Wednesday, 15 June 2011

Lulz Security and the pursuit of lulz

So, for those of you that missed it, yesterday was Titanic Takeover Tuesday, brought to you by the hacker group Lulz Security.

Now before I go any further, I’ll go on record to say that I don’t agree with what LulzSec are doing. I prefer to get my lulz via other means. At the same time, I’m not a /b/tard, or anyone with a particular grudge against LulzSec.

At the weekend, the group announced that they had hacked the Bethesda servers, pilfering the user data of some 200,000 Brink players. They also hacked into the US Senate website.

During the course of Titanic Takeover Tuesday, they launched coordinate DDoS attacks on The Escapist website, the Eve Online login servers, the site of IT security company Fin Fisher , and the login servers for both Minecraft and League of Legends.

Cue much wailing and gnashing of teeth from irate gamers and, doubtlessly, many lulz for LulzSec.

I should say that I am possibly one of the people whose details were hacked from the Bethesda servers as I regrettably purchased Brink. I have a Minecraft account, have played Eve Online, and regularly read The Escapist.

So I must be pretty pissed off right now, right? Nope, not really.

Don’t get me wrong; at first I was jelly. But when I thought about it, I realised I didn’t really have any business being angry.

For a start, the whole thing reeks of double standards. I was one of the people cheering on AnonOps when they were hacking websites in the wake of the arrest of Julian Assange, and applying pressure to those who would seek to deny Wikileaks funding. I even deleted my PayPal account in protest.

But it’s a bit fucking hypocritical of me to support AnonOps simply because they choose ‘right on’ targets, and then get annoyed when LulzSec do the exact same thing to a target I care about. It’s that classic ‘It’s fine as long as it doesn’t affect me’ attitude, and it’s not right.

This attitude was evident on various gamer web forums where people were one minute gloating at Eve Online being taken offline, then later crying because they couldn’t play League of Legends. I felt like reaching through the interwebs and bashing some heads together.

It’s a tangible atmosphere present even in the professional media, with outlets who were previously silent on the AnonOps hacks being up in arms about LulzSec messing with the PBS site, and I can’t stomach that kind of hypocrisy.

Even then, that’s only when the media chooses to report accurately. Ars Technica had me under the impression that LulzSec were going to release the Brink user info if Bethesda didn’t give out more details on the upcoming Elder Scrolls: Skyrim and also add top hats to the game. When I actually got the chance to read the statement from the group, the tone was light-hearted, and not very threatening. The top hats suggestion was added almost as a funny afterthought. Not quite the blackmail that Ars Technica had implied.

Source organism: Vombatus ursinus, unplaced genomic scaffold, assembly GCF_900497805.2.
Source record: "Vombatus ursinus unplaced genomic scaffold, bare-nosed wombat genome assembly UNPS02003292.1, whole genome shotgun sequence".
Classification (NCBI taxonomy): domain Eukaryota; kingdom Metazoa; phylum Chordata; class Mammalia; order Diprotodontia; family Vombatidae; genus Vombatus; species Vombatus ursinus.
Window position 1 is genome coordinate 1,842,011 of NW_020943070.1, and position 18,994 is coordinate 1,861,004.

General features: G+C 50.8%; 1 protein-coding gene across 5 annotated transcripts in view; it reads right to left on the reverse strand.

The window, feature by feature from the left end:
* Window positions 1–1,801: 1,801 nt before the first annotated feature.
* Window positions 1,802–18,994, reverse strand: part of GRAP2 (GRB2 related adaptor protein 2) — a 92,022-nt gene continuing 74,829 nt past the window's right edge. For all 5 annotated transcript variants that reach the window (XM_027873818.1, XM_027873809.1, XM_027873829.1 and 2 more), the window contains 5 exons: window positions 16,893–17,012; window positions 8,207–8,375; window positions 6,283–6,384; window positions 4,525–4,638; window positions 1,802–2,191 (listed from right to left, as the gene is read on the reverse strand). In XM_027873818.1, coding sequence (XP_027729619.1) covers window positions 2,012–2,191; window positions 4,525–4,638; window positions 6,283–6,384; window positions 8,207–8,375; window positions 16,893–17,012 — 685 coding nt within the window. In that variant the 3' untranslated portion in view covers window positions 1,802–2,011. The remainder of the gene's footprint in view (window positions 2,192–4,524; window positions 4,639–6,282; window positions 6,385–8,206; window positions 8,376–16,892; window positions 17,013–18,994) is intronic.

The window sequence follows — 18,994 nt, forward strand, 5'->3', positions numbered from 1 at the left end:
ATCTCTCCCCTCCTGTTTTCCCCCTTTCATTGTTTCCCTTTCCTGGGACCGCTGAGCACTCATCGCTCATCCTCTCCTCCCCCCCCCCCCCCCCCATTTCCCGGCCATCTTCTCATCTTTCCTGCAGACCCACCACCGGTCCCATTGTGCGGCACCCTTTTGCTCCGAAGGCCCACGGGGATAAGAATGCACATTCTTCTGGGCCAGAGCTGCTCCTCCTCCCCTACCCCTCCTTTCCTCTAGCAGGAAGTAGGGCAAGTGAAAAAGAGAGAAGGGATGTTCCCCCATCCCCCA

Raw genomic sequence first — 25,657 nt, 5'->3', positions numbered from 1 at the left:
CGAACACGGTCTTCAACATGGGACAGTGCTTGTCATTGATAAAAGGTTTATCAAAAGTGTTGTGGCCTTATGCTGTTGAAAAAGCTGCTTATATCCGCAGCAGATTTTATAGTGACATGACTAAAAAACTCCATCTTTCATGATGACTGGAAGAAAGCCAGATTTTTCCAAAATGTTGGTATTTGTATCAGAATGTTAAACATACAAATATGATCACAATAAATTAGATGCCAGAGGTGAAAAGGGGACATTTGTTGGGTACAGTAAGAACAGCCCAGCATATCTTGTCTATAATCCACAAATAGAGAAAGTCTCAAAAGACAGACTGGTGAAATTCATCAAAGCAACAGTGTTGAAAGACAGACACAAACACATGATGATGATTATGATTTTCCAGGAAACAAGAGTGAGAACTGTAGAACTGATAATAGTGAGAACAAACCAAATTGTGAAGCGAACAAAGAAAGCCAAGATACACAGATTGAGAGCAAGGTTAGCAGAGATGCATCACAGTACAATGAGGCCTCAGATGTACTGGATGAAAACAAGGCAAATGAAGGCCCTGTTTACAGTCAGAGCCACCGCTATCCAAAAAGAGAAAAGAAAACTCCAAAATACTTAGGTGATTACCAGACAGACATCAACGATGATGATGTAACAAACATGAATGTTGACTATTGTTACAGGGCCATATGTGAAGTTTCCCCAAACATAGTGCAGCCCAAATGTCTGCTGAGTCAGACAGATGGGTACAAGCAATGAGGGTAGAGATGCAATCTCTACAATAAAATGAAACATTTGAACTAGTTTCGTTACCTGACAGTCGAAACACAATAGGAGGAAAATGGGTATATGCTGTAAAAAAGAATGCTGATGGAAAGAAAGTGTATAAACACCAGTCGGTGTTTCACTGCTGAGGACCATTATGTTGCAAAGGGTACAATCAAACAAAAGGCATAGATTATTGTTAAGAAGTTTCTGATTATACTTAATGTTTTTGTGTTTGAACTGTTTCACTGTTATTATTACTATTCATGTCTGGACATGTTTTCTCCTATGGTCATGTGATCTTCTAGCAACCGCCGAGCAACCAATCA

There also appears to be general misunderstanding about what motivation LulzSec have. Reading some forum posts on the topic yesterday, it was clear that the poster were divided between those who thought LulzSec were terrorists (yes, terrorists) and those who thought of them as being some sort of collective freelance security operation.

They are neither, as best I can see.

The posters claiming they were terrorists reasoned that since they had the user database, they could use this info to sow fear and blackmail the individuals contained therein. I would suggest that, given the abundance of free pronography on the internet, it could be considered a bit foolish to wilfully add your details to a huge database of pron users. Especially if one was in a position whereby the revelation of such ‘hobbies’ would be harmful. But then I have a thing for individual responsibility.

Nor are they hugely interested in their target’s security. Sure they may have advised Bethesda to ‘fix their junk’, but, if we use the burglar analogy, that’s like a burglar kicking in your back door, drinking all the lemonade in your fridge, sniffing your dirty laundry, taking a dump on the kitchen table before leaving a note that says ‘Your back door is broken.’.

So why do they do it?

Really: It’s for the lulz.

It’s not that knocking down a particular website is entertaining in itself. But when the myriad users of that site then take to Twitter to castigate LulzSec, lulz are had. When it is revealed that Lulzsec have stolen user details and people take to newsgroups and web forums to register how angry or fearful they are, lulz are had. When the Senate website is hacked and the FBI are called in, lulz are had.

Taking pleasure in the misfortune of others is a timeless concept, and LulzSec represent schadenfreude in the digital age.

Their activities are arguably criminal and I wouldn’t be hugely surprised if some arrests came from it, but I’m also certain that LulzSec are doing their best to avoid this outcome and hide their tracks, with seven proxies and the like.

As for me, you and Joe Average, there’s not a hell of a lot we can do about it. Evidently general web security isn’t as sophisticated as it should be and these attacks will no doubt serve as part of a catalyst of change.

Until the proverbial hatches can be battened down, all we can do is keep an extensive list of alternative passwords. Think of it as background radiation or environmental change, something you just have to put up with.

Oh, and try and have some lulz along the way.

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